by Assaf Adiv
The Prime Minister’s Conference on Minorities, held on Oct. 29, 2013, was entitled “Growth in Partnership.” PM Binyamin Netanyahu and senior ministers took part, including the “brothers in arms” Finance Minister Yair Lapid and Economics Minister Naftali Bennett, as well as Education Minister Shay Piron and Bank of Israel Governor Karnit Flug. The speakers gave stirring speeches full of promises to boost the political and economic integration of Israel’s Arab citizens, and to dismantle barriers to enable the full business potential of the Arab sector to be used. Higher education was emphasized along with employment, real estate, and fields in which government incentives could encourage economic growth in the Arab sector.
This conference is an expression of government efforts to demonstrate change in its policies towards the Arab population. The government has been holding such a conference each year since 2007, providing an opportunity for leaders to proclaim their commitment to the Arab sector and the need for positive discrimination. The initiative began during Ehud Olmert’s term as prime minister, and at that time senior representatives of the Arab population also participated (this year no Arab political leader attended).
Until a few years ago the government almost totally ignored the Arab population and swept its concerns under the rug. Now it has suddenly recognized that there is a problem and demonstrated its willingness – at least in words – to deal with it. An expression of this new approach can be seen in the critical report compiled by Prof. Eran Yashiv and Bank of Israel researcher Nitsa Kasir, which was published in May 2013. This report won official recognition, and Yashiv – who gave a speech at this year’s conference – commented that in a recent meeting with Economics Minister Bennett, the latter was ready to listen.
The new approach is reflected in other ways too: about half of the employment guidance centers opened in recent years have been located in Arab towns; the government has set itself the measurable target of increasing workforce participation of Arab women from the current 20% to 40% by 2015; a budget has been allocated for developing public transportation in large Arab towns which, till recently, had none at all; 400 million shekels (about $110 million) have been earmarked for developing industrial zones in the Arab sector; and for the first time in history, the Higher Education Council certified a university in the Arab city of Nazareth.
The conference’s panel on employment was opened by Minister Bennett. In his animated speech, he explained the need to overcome prejudice and take on Arabs holding academic degrees in industry, especially ICT (hi-tech). He also called on Arab youth, saying, “Don’t give up your chance to integrate into the State of Israel and create here a future for yourselves, and we, as the government, declare that we will not give up on you.” He went on to wonder how it is that only 2% of Arabs who have studied programming are taken on in the ICT sector. “After all,” he said, “the talents we’re after are not found only among members of one people or one religion. They are spread around everywhere! We must open our minds and take advantage of every opportunity that presents itself.”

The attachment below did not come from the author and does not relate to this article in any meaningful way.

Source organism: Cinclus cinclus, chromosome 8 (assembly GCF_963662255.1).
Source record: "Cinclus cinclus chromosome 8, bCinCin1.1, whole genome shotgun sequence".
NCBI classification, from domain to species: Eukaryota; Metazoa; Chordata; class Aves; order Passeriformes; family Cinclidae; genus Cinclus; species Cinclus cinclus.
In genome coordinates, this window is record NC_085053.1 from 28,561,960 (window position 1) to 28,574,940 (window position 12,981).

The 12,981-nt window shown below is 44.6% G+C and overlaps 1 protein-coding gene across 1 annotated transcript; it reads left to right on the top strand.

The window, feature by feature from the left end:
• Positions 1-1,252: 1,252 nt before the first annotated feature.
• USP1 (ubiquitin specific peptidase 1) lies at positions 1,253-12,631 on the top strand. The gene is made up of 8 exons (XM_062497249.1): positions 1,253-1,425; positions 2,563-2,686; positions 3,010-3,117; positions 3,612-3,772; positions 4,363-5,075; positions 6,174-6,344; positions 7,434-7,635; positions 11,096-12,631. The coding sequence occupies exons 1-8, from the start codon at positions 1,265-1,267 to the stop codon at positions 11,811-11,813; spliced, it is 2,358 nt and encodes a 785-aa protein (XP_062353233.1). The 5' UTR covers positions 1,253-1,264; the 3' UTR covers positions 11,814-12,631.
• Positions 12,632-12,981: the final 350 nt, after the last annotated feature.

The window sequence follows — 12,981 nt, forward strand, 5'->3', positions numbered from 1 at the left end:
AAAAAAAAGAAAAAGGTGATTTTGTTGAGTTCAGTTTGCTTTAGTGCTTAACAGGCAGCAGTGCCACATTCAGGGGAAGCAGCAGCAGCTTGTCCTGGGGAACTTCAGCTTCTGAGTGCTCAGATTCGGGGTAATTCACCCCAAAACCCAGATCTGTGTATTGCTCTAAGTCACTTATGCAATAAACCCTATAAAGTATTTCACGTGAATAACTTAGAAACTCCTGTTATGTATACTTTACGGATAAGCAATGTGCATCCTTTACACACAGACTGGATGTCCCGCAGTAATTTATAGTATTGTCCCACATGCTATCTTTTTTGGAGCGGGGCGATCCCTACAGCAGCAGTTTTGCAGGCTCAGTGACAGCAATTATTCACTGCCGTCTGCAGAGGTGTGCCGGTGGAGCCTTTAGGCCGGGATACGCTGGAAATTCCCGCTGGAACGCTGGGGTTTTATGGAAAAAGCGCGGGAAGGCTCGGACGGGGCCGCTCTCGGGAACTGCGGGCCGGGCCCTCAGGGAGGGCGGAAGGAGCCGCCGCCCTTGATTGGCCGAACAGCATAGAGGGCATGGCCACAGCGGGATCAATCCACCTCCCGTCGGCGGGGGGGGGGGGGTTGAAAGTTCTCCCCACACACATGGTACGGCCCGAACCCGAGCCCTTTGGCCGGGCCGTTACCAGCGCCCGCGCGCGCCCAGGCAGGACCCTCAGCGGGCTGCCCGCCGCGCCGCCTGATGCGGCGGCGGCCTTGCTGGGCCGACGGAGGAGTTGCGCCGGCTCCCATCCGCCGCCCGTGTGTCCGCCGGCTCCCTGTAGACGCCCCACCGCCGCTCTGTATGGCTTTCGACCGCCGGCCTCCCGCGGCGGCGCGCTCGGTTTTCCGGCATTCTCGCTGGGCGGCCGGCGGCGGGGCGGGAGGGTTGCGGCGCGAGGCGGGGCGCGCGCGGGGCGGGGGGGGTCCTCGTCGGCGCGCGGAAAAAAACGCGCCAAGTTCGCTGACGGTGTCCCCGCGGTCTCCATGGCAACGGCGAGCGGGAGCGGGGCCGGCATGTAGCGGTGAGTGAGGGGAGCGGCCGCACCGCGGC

Encouraging words, but Bennett would have done well to direct them at himself and at the members of his government. As noted by Amnon Beeri Sulitzeanu, co-director of the Abraham Funds Initiative, Bennett’s declarations do not sit well with his own political party’s agenda. Bennett, chair of the rightwing Habayit Hayehudi party, is an old friend of prejudice. How does Bennett intend to take on Arab degree holders in the public and private sectors when he himself proposes legislation that would turn Israel’s Arabs into second-class citizens? Right now the government is promoting a law which will discriminate against all those who did not do military or national service, in getting work, in their studies, in buying property and in other areas of life – all this in the guise of benefits to those who served.
But the fine hall at Tel Aviv University where the conference was held, where all speakers – Jews and Arabs alike – belong to the spruce and orderly upper middle classes, is very different from what one sees in the Arab towns. Here visitors will find poverty and hardship, and the gap between Arabs and Jews is growing. The problem is not merely the hypocrisy of the rightwing, busy inciting against Arabs on a daily basis while calling for us to overcome prejudice at media-covered conferences. The problem is far deeper: it is connected to the basic mood in Israel today, a mood which empties the prime minister’s conference of content.
Fundamental and profound discrimination against the Arab population is the cornerstone of the State of Israel. Positive discrimination for Arab towns, designating land for industrial and commercial development, constructing public and residential buildings, increasing the educational and welfare budget, and investing in infrastructure – all this requires billions of shekels which the government has no intention of spending. It won’t even spend such sums on Jewish towns in the periphery – it will certainly not spend them on Arab towns. And without these sums, as Yashiv explained in his excellent lecture, small initiatives – important though they are – are liable to become barriers to the greater change that is so crucial.